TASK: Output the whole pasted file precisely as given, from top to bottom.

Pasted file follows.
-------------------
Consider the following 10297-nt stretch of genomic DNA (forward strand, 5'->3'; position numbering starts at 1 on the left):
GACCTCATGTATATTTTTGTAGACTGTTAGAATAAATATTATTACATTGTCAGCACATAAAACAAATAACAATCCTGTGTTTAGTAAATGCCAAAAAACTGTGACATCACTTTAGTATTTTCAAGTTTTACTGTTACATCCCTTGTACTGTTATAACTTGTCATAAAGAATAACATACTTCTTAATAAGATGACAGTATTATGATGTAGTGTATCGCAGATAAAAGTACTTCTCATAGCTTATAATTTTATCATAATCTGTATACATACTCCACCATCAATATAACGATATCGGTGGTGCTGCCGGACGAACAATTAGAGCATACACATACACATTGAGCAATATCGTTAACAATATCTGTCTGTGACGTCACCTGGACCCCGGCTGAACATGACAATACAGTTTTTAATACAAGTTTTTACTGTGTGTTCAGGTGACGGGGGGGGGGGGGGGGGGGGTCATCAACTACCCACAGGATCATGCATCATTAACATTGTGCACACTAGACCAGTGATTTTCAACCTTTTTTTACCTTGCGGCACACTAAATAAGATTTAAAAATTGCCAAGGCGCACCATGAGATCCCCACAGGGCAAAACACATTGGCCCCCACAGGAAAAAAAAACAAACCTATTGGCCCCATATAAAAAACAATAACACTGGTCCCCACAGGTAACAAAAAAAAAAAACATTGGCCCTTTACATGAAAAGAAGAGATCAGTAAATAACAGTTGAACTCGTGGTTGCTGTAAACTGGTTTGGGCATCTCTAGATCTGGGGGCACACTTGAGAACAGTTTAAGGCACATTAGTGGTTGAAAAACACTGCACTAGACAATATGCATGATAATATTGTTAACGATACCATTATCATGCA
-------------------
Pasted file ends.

Consider the following 10297-nt stretch of genomic DNA (forward strand, 5'->3'; position numbering starts at 1 on the left):
GACCTCATGTATATTTTTGTAGACTGTTAGAATAAATATTATTACATTGTCAGCACATAAAACAAATAACAATCCTGTGTTTAGTAAATGCCAAAAAACTGTGACATCACTTTAGTATTTTCAAGTTTTACTGTTACATCCCTTGTACTGTTATAACTTGTCATAAAGAATAACATACTTCTTAATAAGATGACAGTATTATGATGTAGTGTATCGCAGATAAAAGTACTTCTCATAGCTTATAATTTTATCATAATCTGTATACATACTCCACCATCAATATAACGATATCGGTGGTGCTGCCGGACGAACAATTAGAGCATACACATACACATTGAGCAATATCGTTAACAATATCTGTCTGTGACGTCACCTGGACCCCGGCTGAACATGACAATACAGTTTTTAATACAAGTTTTTACTGTGTGTTCAGGTGACGGGGGGGGGGGGGGGGGGGGTCATCAACTACCCACAGGATCATGCATCATTAACATTGTGCACACTAGACCAGTGATTTTCAACCTTTTTTTACCTTGCGGCACACTAAATAAGATTTAAAAATTGCCAAGGCGCACCATGAGATCCCCACAGGGCAAAACACATTGGCCCCCACAGGAAAAAAAAACAAACCTATTGGCCCCATATAAAAAACAATAACACTGGTCCCCACAGGTAACAAAAAAAAAAAACATTGGCCCTTTACATGAAAAGAAGAGATCAGTAAATAACAGTTGAACTCGTGGTTGCTGTAAACTGGTTTGGGCATCTCTAGATCTGGGGGCACACTTGAGAACAGTTTAAGGCACATTAGTGGTTGAAAAACACTGCACTAGACAATATGCATGATAATATTGTTAACGATACCATTATCATGCA